1159. Everyone according to his tongue, according to their families, as to their nations. That this signifies that these were according to the genius of each; "according to their tongue," according to the opinion of each; "according to their families," according to their uprightness; and "as to their nations," as regards both in general, may be seen from the signification of "tongue," of "families," and of "nations," in the Word; concerning which of the Lord's Divine mercy hereafter. That "tongue," or "language," in the internal sense, signifies opinion, thus principles and persuasions, is because there is a correspondence of the tongue with the intellectual part of man, or with his thought, like that of an effect with its cause. Such also is not only the influx of a man's thoughts into the movements of the tongue in speaking, but also the influx of heaven, concerning which some things from experience, by the Divine mercy of the Lord, will be told elsewhere.
 That "families" in the internal sense signify uprightness, and also charity and love, comes from the fact that in the heavens all things which are of mutual love are circumstanced as are relationships by blood and by marriage, thus as families (see n. 685). In the Word therefore the things which pertain to love or charity are expressed by "houses," and also by "families," which it is unnecessary here to stop to confirm. (That such is the signification of a "house" may be seen at n. 710.)
 That "nations" here signify both, in general, is evident from the signification of a nation, or nations, in the Word. In a good sense "nations" signify things of the new will and understanding, consequently the goods of love and truths of faith; but in the opposite sense they signify evils and falsities; and in like manner so also do "houses," "families," and "tongues," as may be confirmed by very many passages from the Word. The reason is that the Most Ancient Church was distinguished into houses, families, and nations. A married pair with their children, and their menservants and maidservants, constituted a house; a number of houses that were not far distant from one another constituted a family; and a number of families, a nation. Hence "nations" signified all the families taken together in the aggregate. It is much the same in heaven; but the relation of all there is according to love and faith toward the Lord (see n. 685).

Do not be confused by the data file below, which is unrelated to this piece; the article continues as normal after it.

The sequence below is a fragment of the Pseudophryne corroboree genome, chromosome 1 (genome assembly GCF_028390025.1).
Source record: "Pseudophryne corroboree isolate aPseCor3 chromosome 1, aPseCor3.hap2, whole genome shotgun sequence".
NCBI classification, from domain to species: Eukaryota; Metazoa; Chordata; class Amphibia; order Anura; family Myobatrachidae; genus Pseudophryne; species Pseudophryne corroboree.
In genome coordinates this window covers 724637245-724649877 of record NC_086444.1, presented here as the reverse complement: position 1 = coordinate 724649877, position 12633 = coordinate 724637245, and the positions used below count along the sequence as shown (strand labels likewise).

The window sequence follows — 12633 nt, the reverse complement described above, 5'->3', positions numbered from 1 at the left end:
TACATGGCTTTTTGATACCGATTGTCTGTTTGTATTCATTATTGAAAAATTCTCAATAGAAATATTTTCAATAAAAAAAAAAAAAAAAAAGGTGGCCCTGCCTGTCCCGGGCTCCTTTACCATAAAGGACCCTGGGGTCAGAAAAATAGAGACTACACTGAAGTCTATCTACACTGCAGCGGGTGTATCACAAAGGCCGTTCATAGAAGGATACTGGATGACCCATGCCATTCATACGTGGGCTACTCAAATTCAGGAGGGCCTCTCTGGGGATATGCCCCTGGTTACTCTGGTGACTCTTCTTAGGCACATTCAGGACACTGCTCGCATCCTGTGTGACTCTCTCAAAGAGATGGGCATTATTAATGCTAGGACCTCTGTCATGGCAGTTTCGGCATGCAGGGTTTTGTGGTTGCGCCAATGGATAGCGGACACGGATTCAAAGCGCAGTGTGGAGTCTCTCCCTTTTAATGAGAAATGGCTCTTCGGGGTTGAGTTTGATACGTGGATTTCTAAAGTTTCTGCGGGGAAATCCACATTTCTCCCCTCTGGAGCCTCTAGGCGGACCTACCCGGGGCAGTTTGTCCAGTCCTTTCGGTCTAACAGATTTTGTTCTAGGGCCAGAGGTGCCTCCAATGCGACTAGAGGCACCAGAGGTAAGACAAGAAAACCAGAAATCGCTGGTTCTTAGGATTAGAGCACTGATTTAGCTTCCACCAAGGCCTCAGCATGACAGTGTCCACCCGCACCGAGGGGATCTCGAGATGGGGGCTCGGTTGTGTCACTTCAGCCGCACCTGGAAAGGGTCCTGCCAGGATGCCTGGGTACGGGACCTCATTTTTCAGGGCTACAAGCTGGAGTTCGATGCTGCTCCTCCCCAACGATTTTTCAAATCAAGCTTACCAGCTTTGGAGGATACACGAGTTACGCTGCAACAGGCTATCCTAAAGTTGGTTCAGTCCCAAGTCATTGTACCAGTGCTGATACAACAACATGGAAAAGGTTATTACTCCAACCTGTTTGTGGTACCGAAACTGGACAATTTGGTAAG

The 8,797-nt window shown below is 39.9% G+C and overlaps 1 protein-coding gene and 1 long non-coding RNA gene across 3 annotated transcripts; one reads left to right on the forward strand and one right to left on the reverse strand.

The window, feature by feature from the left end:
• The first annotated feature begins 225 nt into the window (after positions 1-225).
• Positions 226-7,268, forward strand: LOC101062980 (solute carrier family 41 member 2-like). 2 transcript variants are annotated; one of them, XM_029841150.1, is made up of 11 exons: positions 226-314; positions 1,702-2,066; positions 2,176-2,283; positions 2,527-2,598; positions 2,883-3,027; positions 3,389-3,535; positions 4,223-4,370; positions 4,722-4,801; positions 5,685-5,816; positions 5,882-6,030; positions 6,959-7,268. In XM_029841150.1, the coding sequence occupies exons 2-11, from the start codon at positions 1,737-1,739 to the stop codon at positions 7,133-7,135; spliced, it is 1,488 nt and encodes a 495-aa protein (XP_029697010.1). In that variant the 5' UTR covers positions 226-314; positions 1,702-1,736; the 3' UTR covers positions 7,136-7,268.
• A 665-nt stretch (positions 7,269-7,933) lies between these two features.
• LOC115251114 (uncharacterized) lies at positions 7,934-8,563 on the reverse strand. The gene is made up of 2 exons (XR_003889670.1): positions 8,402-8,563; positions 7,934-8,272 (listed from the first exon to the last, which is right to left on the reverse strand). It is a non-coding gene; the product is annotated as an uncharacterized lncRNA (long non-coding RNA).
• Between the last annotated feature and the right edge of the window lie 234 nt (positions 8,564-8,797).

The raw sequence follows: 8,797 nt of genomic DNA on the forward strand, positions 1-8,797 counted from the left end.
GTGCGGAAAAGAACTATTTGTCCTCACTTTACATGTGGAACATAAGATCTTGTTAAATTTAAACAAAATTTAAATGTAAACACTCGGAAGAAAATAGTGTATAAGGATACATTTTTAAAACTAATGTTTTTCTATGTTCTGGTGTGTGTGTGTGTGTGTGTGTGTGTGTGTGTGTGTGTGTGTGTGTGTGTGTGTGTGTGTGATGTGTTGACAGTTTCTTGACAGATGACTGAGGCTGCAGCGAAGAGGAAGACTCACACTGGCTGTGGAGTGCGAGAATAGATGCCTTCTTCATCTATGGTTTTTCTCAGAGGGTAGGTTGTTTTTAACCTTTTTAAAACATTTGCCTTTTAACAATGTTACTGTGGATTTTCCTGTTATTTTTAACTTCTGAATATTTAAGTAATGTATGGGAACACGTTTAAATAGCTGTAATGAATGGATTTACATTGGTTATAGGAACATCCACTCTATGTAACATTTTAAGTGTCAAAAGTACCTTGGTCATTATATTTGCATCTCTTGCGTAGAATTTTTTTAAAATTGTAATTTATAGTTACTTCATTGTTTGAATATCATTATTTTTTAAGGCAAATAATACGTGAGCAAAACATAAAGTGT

From this then comes the signification of "nations" in the internal sense, as a general term comprising things of both the will and the understanding, or what is the same of both love and faith; but relatively to the families and houses of which they are composed. (See also what has been said before concerning this subject, n. 470, 471, 483.) It is evident from these considerations that "nations" signify both [opinion and uprightness] in general; and that "everyone according to his tongue, according to their families, as to their nations," signifies according to the genius of each man, family, and nation, to whom worship was derived from the Ancient Church.